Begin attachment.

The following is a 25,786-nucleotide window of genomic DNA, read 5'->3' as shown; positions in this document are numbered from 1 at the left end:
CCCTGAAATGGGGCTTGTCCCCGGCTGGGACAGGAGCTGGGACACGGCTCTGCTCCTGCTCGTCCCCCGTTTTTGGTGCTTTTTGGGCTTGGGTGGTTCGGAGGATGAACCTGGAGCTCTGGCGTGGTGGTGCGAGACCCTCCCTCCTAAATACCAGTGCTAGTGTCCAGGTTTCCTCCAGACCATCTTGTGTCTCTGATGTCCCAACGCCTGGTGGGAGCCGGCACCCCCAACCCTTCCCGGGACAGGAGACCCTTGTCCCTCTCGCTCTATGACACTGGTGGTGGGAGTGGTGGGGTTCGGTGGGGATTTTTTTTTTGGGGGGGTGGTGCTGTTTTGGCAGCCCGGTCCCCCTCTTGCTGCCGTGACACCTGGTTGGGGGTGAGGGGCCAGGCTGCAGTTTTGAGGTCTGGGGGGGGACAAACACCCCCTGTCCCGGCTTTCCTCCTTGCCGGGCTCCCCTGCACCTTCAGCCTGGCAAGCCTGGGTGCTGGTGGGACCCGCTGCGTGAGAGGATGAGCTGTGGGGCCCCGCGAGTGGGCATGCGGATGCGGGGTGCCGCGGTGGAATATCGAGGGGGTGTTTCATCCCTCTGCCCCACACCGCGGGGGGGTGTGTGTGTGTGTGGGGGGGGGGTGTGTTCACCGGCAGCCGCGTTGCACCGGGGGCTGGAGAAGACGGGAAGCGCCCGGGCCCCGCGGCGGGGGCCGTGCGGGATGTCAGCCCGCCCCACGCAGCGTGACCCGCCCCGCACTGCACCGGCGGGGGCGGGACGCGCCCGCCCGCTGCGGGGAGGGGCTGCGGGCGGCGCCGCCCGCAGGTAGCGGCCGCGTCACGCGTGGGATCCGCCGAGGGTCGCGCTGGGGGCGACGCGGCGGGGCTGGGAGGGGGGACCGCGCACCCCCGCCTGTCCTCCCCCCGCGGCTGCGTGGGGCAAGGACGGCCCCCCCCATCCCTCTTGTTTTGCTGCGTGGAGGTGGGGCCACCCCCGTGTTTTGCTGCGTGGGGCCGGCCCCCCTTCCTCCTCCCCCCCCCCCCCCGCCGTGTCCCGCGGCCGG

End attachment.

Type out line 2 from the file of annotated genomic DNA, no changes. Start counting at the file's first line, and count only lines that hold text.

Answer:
CCCTGAAATGGGGCTTGTCCCCGGCTGGGACAGGAGCTGGGACACGGCTCTGCTCCTGCTCGTCCCCCGTTTTTGGTGCTTTTTGGGCTTGGGTGGTTCGGAGGATGAACCTGGAGCTCTGGCGTGGTGGTGCGAGACCCTCCCTCCTAAATACCAGTGCTAGTGTCCAGGTTTCCTCCAGACCATCTTGTGTCTCTGATGTCCCAACGCCTGGTGGGAGCCGGCACCCCCAACCCTTCCCGGGACAGGAGACCCTTGTCCCTCTCGCTCTATGACACTGGTGGTGGGAGTGGTGGGGTTCGGTGGGGATTTTTTTTTTGGGGGGGTGGTGCTGTTTTGGCAGCCCGGTCCCCCTCTTGCTGCCGTGACACCTGGTTGGGGGTGAGGGGCCAGGCTGCAGTTTTGAGGTCTGGGGGGGGACAAACACCCCCTGTCCCGGCTTTCCTCCTTGCCGGGCTCCCCTGCACCTTCAGCCTGGCAAGCCTGGGTGCTGGTGGGACCCGCTGCGTGAGAGGATGAGCTGTGGGGCCCCGCGAGTGGGCATGCGGATGCGGGGTGCCGCGGTGGAATATCGAGGGGGTGTTTCATCCCTCTGCCCCACACCGCGGGGGGGTGTGTGTGTGTGTGGGGGGGGGGTGTGTTCACCGGCAGCCGCGTTGCACCGGGGGCTGGAGAAGACGGGAAGCGCCCGGGCCCCGCGGCGGGGGCCGTGCGGGATGTCAGCCCGCCCCACGCAGCGTGACCCGCCCCGCACTGCACCGGCGGGGGCGGGACGCGCCCGCCCGCTGCGGGGAGGGGCTGCGGGCGGCGCCGCCCGCAGGTAGCGGCCGCGTCACGCGTGGGATCCGCCGAGGGTCGCGCTGGGGGCGACGCGGCGGGGCTGGGAGGGGGGACCGCGCACCCCCGCCTGTCCTCCCCCCGCGGCTGCGTGGGGCAAGGACGGCCCCCCCCATCCCTCTTGTTTTGCTGCGTGGAGGTGGGGCCACCCCCGTGTTTTGCTGCGTGGGGCCGGCCCCCCTTCCTCCTCCCCCCCCCCCCCCGCCGTGTCCCGCGGCCGG